It's hard for me to imagine anything more wrongheaded than Michael Rubin's on-again, off-again crusade against the Islamist AKP Party in Turkey. Obviously, not being a Muslim of any sort I have a hard time imagining myself backing an Islamist political party and would expect Rubin to feel the same way. But as a third-party observer of the Muslim world, it seems to me that things like the AKP are exactly what we should be hoping to see -- political mobilizations based around the appeal of Islam that nonetheless abide by democratic norms and don't see Islamist politics as entailing violent confrontations with the West. If America takes the attitude that only rigid, Attaturk-style secularism is an acceptable form of political organization, then this is precisely the sort of thing that drives the view that the United States is engaging in the global persecution of Muslims and Islam. Rubin, however, is having none of it:
What is most amazing is that the State Department has downplayed Turks' concern about the Islamist agenda. If there was any truth to Assistant Secretary of State Daniel Fried comparison of the AKP to a European Christian Democratic Party, Turks would not be rallying for democracy and secularism. Perhaps it is time for some introspection in Foggy Bottom and at the U.S. embassy in Ankara.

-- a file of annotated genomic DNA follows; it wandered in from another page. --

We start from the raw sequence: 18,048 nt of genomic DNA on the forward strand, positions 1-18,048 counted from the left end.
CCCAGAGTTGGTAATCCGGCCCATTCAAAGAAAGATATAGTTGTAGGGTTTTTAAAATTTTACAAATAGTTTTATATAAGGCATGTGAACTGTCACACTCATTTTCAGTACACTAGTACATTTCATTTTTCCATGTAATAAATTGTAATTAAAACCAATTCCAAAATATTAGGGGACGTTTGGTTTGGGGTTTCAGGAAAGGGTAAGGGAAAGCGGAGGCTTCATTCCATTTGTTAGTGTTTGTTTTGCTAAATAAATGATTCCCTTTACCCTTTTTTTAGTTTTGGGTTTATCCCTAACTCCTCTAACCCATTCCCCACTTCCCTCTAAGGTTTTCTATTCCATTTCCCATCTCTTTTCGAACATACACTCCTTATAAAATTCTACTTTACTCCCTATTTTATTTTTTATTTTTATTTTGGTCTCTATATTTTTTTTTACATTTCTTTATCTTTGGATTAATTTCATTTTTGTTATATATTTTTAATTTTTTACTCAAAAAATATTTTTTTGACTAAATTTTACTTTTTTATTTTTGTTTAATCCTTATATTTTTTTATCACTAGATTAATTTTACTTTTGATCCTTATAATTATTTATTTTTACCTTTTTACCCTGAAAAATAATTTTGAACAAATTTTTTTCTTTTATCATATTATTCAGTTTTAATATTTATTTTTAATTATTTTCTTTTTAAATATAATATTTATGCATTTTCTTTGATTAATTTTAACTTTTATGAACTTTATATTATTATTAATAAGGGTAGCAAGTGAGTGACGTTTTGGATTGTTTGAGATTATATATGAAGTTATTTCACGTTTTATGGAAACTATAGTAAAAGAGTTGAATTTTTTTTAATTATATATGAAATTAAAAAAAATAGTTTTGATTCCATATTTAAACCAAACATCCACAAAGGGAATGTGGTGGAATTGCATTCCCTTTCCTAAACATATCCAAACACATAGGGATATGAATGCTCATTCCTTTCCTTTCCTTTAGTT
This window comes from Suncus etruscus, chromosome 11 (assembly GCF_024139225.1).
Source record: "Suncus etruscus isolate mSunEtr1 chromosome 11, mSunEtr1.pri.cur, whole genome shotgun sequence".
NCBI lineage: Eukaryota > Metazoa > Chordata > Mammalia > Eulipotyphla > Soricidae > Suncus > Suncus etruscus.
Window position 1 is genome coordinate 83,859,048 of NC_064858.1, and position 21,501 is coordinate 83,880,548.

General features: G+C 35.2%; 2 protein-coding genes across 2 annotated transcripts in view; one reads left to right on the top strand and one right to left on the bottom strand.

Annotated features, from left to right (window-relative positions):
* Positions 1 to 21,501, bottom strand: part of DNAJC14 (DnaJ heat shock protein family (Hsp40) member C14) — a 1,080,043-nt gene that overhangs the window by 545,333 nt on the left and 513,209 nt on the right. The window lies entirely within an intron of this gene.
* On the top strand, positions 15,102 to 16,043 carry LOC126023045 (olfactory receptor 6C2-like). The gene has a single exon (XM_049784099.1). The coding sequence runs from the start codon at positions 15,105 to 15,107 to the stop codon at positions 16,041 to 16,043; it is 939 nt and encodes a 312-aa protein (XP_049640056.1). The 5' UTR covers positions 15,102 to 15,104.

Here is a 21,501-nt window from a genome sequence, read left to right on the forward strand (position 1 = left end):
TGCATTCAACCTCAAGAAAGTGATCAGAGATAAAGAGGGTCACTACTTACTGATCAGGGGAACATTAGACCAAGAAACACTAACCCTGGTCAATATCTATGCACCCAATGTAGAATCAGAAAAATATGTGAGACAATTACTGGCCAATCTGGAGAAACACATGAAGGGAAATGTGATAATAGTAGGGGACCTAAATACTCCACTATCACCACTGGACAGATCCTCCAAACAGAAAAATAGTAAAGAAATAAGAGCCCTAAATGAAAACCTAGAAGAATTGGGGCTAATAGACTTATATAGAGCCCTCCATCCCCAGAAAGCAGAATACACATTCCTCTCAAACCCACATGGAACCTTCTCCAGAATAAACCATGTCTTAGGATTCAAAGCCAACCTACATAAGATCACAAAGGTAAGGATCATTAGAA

Rubin's right that the comparison to a contemporary Christian Democratic Party doesn't hold all that much water. Ironically, the correct comparison is to the Republican Party in the United States. This is a political party that draws much of its support from the political mobilization of Christian sentiment. The policies and rhetoric it employs to tap into Christian political mobilization are deeply controversial, are capable of prompting mass protests by more secular-minded people, and -- yes -- wind up with the party backing somewhat illiberal policies on various scores. All that said, the GOP is still obviously a participant in a democratic system of elections and governance. Dennis Hastert surrendered the Speaker's chair to Nancy Pelosi. And while the Republicans' deep ties to Christian political have tended to drive non-Christian voters in droves to the Democrats, the GOP does get some support from members of religious minority groups like Rubin himself.